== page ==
Issue 314: EQ Answers

Answer 1—Intersymbol interference is created by nonlinearities in the phase/frequency response of the RF channel. These irregularities are generally proportional to the carrier frequency — for example, if a channel centered at 1 MHz has a quality factor (Q) of 50, it will have a 3-dB bandwidth of 20 kHz. But a similar channel centered at 100 MHz will have a bandwidth of 2 MHz.

If you need a bandwidth of 20 kHz for your signal, the 100-MHz channel will have a flatter response over any 20 kHz segment than the 1-MHz channel, reducing the phase distortion.

This is just one way of thinking about it. In reality, there are many factors that affect the flatness of any given communication channel — and the analog circuitry used to interface to it. It’s just that in general, it’s easier to keep distortions of this type low if the bandwidth is a smaller fraction of the carrier frequency.

Answer 2—14.31818 MHz is exactly 4× the NTSC color-burst frequency. The value for the latter is 30 × 525 × 455 / 2 / 1.001 = 3.5795454… MHz. This crystal was used in computer display adapters that were used to produce signals that could be displayed on a standard NTSC color TV set.

11.0592 MHz is exactly 96× (i.e., 6 × 16) the standard UART baud rate of 115.2 kbps. It is also conveniently close to the maximum clock rate of many early Intel single-chip microcontrollers (12 MHz). This allowed systems based on them to communicate at standard baud rates without requiring a separate crystal.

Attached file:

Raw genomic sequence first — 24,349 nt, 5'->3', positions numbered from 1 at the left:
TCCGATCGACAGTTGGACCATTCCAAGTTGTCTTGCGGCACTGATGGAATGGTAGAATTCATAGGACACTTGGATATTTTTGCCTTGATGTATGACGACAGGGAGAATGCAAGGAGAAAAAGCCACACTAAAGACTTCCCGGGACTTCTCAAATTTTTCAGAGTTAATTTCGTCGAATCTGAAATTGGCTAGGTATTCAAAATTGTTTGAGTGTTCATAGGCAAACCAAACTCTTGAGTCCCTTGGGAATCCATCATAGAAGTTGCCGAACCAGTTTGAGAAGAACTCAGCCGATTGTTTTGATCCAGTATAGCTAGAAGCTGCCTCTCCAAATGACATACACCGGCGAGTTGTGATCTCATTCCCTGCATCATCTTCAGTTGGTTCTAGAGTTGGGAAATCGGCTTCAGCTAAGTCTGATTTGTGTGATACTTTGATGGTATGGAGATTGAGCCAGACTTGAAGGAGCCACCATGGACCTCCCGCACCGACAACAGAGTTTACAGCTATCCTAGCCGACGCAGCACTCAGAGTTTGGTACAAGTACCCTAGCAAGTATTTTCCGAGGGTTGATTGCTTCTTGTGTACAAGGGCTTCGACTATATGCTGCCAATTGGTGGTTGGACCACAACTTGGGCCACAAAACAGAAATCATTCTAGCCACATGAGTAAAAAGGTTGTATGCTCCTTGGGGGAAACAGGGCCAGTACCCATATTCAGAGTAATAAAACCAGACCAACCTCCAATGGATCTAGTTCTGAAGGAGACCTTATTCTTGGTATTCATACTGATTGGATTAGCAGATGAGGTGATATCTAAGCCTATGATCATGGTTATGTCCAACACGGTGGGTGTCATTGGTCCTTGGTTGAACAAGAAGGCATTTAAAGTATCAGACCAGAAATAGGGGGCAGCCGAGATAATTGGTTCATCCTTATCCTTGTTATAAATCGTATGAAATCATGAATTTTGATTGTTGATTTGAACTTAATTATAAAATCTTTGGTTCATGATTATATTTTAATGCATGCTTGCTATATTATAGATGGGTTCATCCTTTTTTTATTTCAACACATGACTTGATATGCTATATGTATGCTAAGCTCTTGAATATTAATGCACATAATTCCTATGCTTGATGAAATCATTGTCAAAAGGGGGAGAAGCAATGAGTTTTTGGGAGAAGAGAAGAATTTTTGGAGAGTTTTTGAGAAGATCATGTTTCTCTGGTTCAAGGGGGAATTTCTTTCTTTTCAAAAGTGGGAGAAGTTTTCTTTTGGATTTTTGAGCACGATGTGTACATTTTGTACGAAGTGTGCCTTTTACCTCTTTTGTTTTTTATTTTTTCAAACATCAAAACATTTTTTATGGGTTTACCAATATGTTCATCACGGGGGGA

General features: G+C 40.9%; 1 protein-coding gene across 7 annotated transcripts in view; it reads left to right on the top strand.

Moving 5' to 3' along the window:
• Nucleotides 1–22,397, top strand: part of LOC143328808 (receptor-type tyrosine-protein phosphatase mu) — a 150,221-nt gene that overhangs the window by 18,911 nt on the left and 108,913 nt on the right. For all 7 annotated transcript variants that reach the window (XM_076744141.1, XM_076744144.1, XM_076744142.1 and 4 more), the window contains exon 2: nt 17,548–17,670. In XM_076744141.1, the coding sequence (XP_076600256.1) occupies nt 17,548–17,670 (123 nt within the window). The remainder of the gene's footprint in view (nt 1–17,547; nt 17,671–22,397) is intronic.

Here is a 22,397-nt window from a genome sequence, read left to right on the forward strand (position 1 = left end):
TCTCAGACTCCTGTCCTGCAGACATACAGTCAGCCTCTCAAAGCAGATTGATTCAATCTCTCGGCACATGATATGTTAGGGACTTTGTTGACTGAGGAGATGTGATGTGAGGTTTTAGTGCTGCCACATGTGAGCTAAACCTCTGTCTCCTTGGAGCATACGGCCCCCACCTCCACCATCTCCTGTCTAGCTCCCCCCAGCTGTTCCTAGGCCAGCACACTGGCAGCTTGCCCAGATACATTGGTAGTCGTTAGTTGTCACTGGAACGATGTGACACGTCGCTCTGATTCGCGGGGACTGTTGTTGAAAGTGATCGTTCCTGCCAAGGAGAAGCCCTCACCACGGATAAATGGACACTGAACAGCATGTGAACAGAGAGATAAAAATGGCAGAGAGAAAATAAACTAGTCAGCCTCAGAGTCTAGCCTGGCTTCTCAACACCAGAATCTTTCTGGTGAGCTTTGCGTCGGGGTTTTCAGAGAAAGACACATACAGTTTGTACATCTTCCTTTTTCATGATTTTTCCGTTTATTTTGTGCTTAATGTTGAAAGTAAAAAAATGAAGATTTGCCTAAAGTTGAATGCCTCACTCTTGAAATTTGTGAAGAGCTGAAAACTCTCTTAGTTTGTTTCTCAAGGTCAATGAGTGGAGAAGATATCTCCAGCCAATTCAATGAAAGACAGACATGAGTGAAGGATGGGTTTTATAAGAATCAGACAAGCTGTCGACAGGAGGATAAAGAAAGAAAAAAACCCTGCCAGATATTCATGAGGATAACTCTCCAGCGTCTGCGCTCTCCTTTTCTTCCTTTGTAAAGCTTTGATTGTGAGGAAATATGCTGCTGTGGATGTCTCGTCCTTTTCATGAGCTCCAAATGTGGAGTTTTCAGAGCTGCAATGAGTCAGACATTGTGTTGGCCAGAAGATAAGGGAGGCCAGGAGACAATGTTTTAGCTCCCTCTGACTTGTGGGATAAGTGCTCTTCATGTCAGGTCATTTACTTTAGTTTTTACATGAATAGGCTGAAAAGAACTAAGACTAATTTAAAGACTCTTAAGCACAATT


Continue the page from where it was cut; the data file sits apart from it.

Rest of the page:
6.176 MHz is exactly 4× the data rate of a digital telephony T1 subscriber line, which is 8000 × 193 = 1.544 MHz. This crystal frequency is often used in a VCXO (voltage-controlled crystal oscillator) within a PLL. This allows the terminal equipment to establish a local timebase that is synchronized to the network.

Answer 3—A solar panel has a characteristic curve that resembles that of a diode, except that in the presence of sunlight, the curve is shifted so that the panel can deliver energy to an external load.

Both of the proposed batteries will cause the panel to operate close to its maximum current, with the 1.5-V battery receiving slightly more current than the 9-V battery, and therefore greater charge (current × time).

However, the 9-V battery is getting 6× the voltage at a current that is much greater than 1/6 that of the 1.5-V battery, therefore it is receiving more power (current × voltage) and more energy (power × time).

Answer 4—An MPPT (maximum power point tracking) controller would deliver the full power of the solar panel to either battery, giving each one the same total energy. However, the 1.5-V battery would receive 6× the current and 6× the charge in the process.